Oil prices recently plunged to the lowest point in more than four years. Abundant supplies and tepid demand have the world awash in oil. Saber rattling in the Middle East can no longer be heard over the roaring sound of American oil wells that are just gushing with oil. It's a situation few predicted, and now even OPEC suggests that low oil prices could be here to stay for a while. The question that remains is how low is low?
A cloudy crystal ball
While oil prices have been relatively stable for the past few years, it has still been a bumpy ride. We can see this in the following chart, which tracks the global oil benchmark Brent, along with the U.S. benchmark WTI.
Generally speaking, Brent has traded between $105 and $115 while WTI has been between $95 and $105. Because of this, most oil price forecasts have oil staying between those prices, though the forecasts do hint at lower prices given the U.S. shale boom. For example, the U.S. Energy Information Administration forecasts Brent to average $104.42 this year and $101.67 next year. Meanwhile, it sees WTI averaging $97.72 this year and $94.53 next year.
That being said, forecasting oil prices is more art than exact science as it comes with a pretty large margin for error. We see this in the following chart, which shows the possible range of future oil prices over the next year.
This forecast suggests with 95% confidence that WTI oil prices won't fall below about $60 nor rise above $125 over the next year based on what the oil markets see today. That's not to say oil can't fall below $60, but that it's highly improbable based on what the market sees today.
In fact, most Wall Street analysts see oil prices having a downside as low as $70 per barrel if OPEC doesn't begin to cut production. However, that doesn't mean oil will get down that low, nor does it mean that oil prices will stay there for very long.
The end of drill, baby, drill?
What we do know is that oil prices can't fall too far before making a dramatic impact on the oil market. The relative stability over the past few years has really encouraged oil producers not affiliated with OPEC to drill, as it has been quite profitable to do so. This is because the breakeven price for drilling most oil wells around the world is less than $80 per barrel, as we see in the slides of a recent Chevron (NYSE:CVX) investor presentation.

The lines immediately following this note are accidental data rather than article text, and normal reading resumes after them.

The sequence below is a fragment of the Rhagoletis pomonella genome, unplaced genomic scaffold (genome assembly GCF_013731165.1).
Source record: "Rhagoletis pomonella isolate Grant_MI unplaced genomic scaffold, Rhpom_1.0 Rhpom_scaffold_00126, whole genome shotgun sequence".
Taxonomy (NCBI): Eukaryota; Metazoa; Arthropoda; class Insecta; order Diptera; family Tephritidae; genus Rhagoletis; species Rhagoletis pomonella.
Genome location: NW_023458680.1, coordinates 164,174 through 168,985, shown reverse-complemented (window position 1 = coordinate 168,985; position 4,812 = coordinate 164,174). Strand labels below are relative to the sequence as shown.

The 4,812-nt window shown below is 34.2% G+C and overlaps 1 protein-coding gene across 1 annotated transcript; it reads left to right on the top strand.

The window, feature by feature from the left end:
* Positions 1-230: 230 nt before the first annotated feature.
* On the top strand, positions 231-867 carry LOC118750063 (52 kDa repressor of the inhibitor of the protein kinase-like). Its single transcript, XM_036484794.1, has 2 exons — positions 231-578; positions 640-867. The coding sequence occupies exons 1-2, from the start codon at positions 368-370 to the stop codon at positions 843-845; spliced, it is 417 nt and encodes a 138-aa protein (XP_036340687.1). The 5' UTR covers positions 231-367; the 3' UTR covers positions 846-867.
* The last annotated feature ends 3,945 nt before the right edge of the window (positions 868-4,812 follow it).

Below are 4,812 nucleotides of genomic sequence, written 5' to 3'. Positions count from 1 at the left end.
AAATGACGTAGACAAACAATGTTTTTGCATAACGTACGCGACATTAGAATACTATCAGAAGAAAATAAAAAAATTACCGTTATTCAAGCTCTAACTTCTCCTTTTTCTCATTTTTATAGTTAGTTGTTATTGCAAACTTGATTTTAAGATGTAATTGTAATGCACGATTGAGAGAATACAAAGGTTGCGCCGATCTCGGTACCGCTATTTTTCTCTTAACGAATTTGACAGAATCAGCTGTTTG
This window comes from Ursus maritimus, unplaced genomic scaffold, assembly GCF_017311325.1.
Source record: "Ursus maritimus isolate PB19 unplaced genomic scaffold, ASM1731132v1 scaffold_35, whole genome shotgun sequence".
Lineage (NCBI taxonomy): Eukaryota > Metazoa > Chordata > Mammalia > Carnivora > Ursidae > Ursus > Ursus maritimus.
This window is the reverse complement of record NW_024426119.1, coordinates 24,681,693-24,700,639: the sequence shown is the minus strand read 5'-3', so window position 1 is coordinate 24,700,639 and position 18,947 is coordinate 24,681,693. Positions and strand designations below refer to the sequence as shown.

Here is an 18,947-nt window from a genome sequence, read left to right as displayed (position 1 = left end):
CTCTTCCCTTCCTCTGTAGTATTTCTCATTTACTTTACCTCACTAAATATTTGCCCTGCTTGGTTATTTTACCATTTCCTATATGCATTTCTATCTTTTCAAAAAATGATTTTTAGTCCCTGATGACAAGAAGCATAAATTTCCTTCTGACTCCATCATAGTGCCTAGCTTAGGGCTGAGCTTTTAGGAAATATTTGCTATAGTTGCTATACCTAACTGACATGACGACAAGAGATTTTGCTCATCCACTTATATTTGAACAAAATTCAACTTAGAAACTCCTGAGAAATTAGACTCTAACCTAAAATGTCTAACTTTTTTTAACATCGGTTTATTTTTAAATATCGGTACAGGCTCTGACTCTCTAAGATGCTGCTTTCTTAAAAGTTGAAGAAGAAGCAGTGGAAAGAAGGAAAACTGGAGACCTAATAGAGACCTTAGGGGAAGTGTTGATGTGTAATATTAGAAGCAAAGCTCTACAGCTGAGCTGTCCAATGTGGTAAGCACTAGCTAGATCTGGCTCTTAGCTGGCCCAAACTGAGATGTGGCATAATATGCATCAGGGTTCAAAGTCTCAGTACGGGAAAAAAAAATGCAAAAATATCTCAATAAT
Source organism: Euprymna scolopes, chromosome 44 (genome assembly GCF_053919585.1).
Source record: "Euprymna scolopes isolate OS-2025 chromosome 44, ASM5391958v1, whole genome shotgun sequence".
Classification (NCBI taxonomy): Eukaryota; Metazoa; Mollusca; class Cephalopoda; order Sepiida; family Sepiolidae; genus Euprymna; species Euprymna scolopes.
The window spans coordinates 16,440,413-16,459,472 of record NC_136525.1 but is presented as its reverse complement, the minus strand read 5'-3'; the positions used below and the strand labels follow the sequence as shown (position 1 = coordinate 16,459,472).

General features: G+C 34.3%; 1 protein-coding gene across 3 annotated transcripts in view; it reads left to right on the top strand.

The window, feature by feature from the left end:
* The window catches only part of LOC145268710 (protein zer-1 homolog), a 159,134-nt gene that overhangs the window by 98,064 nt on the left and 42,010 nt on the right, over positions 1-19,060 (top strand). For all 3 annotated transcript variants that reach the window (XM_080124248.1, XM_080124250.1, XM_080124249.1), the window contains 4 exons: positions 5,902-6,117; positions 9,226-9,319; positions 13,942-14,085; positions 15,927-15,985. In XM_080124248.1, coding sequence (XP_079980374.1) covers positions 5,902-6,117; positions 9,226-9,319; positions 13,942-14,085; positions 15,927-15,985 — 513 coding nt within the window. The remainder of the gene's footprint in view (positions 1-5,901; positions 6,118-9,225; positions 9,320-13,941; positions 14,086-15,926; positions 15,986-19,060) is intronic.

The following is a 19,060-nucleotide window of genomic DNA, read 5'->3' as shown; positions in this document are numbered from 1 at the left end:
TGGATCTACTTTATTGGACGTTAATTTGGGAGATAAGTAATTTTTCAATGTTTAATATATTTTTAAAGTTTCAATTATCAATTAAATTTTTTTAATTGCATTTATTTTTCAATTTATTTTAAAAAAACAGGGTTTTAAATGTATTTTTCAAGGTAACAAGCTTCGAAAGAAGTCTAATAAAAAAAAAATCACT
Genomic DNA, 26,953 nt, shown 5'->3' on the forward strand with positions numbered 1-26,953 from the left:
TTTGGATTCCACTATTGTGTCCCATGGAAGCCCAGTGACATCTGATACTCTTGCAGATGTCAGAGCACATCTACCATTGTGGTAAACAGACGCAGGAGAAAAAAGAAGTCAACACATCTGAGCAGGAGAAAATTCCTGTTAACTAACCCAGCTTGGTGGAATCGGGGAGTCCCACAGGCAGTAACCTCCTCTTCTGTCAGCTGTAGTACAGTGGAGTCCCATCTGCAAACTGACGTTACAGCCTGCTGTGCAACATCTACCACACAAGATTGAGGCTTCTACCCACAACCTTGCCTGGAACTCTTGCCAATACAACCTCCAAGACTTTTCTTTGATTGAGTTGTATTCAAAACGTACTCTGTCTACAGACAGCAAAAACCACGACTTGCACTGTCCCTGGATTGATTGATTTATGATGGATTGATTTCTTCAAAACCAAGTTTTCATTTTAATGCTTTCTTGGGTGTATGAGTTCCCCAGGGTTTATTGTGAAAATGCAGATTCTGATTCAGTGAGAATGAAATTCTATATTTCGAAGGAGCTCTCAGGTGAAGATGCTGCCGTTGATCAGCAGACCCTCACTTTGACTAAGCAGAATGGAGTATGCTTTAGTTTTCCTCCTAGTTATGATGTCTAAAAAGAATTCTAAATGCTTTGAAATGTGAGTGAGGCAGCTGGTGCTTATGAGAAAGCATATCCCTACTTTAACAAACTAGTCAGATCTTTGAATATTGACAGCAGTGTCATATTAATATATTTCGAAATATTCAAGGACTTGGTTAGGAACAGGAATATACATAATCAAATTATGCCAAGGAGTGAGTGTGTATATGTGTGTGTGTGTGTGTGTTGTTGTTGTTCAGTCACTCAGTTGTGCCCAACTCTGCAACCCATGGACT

While most producers can make a tidy profit with oil prices over $100 per barrel, some marginal sources need oil above that price to produce profits. Because of this these projects likely won't get the green light with oil prices in a tailspin. Further, once oil prices get below $75 per barrel and stay there for a while it would be right at the breakeven point of most sources of oil around the world outside of OPEC nations.
That price would force oil companies like Chevron to rethink investments to drill new wells. This is especially true for deepwater oil sources and U.S. tight oil sources like shale, which have higher costs. By cutting investments to drill new wells it would cause oil supplies to slowly decline. That's because the production from oil wells naturally declines as the pressure is relieved and the wells begin to deplete. As we see in the next slide, declining base production requires investments to drill new wells to fill the gap between declining supply and rising demand.
While the world is awash in oil today, that might not be the case if producers cut investments that were intended to bring new oil supplies online. Without those new supplies the natural decline rate of oil wells will quickly eat into production rates, which would certainly backstop oil prices.
So, how low could oil prices go?
Oil prices somewhere around $70-$75 per barrel would really force producers to make cuts to curb production. That's not to say oil prices couldn't fall further, but that would only cause the cuts to be more dramatic. Moreover, at some point OPEC will need to cut its own production as many of its members had been banking on oil prices staying over $100 per barrel to support their budgets. So could oil prices get below $70 per barrel? Sure, with enough panic any price is possible. But, longer term oil prices need to be well above the breakeven price of production for producers to keep drilling, and that price is at least $80 per barrel and likely closer to $100.
Matt DiLallo has no position in any stocks mentioned. The Motley Fool recommends Chevron. Try any of our Foolish newsletter services free for 30 days. We Fools may not all hold the same opinions, but we all believe that considering a diverse range of insights makes us better investors. The Motley Fool has a disclosure policy.